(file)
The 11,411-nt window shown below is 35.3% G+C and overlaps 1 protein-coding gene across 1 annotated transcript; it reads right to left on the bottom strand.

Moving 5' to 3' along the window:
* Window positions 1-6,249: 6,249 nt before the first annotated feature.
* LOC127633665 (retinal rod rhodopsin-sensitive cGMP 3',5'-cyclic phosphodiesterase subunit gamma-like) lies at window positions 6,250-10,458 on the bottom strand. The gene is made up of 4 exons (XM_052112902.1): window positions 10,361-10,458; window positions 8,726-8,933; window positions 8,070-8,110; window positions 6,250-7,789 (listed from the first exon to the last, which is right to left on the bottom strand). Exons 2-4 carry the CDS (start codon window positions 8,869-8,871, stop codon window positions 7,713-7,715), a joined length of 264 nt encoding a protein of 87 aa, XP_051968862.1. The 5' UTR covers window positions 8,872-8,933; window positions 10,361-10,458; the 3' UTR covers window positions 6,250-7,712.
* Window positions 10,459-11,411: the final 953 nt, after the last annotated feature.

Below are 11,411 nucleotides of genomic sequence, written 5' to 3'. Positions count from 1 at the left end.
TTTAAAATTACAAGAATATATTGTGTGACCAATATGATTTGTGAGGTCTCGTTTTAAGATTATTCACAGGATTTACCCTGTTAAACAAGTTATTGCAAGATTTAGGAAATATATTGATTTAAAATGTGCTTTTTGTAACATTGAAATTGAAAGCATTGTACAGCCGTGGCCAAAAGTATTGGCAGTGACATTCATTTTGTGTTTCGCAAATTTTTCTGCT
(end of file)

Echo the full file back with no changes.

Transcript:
The 11,411-nt window shown below is 35.3% G+C and overlaps 1 protein-coding gene across 1 annotated transcript; it reads right to left on the bottom strand.

Moving 5' to 3' along the window:
* Window positions 1-6,249: 6,249 nt before the first annotated feature.
* LOC127633665 (retinal rod rhodopsin-sensitive cGMP 3',5'-cyclic phosphodiesterase subunit gamma-like) lies at window positions 6,250-10,458 on the bottom strand. The gene is made up of 4 exons (XM_052112902.1): window positions 10,361-10,458; window positions 8,726-8,933; window positions 8,070-8,110; window positions 6,250-7,789 (listed from the first exon to the last, which is right to left on the bottom strand). Exons 2-4 carry the CDS (start codon window positions 8,869-8,871, stop codon window positions 7,713-7,715), a joined length of 264 nt encoding a protein of 87 aa, XP_051968862.1. The 5' UTR covers window positions 8,872-8,933; window positions 10,361-10,458; the 3' UTR covers window positions 6,250-7,712.
* Window positions 10,459-11,411: the final 953 nt, after the last annotated feature.

Below are 11,411 nucleotides of genomic sequence, written 5' to 3'. Positions count from 1 at the left end.
TTTAAAATTACAAGAATATATTGTGTGACCAATATGATTTGTGAGGTCTCGTTTTAAGATTATTCACAGGATTTACCCTGTTAAACAAGTTATTGCAAGATTTAGGAAATATATTGATTTAAAATGTGCTTTTTGTAACATTGAAATTGAAAGCATTGTACAGCCGTGGCCAAAAGTATTGGCAGTGACATTCATTTTGTGTTTCGCAAATTTTTCTGCT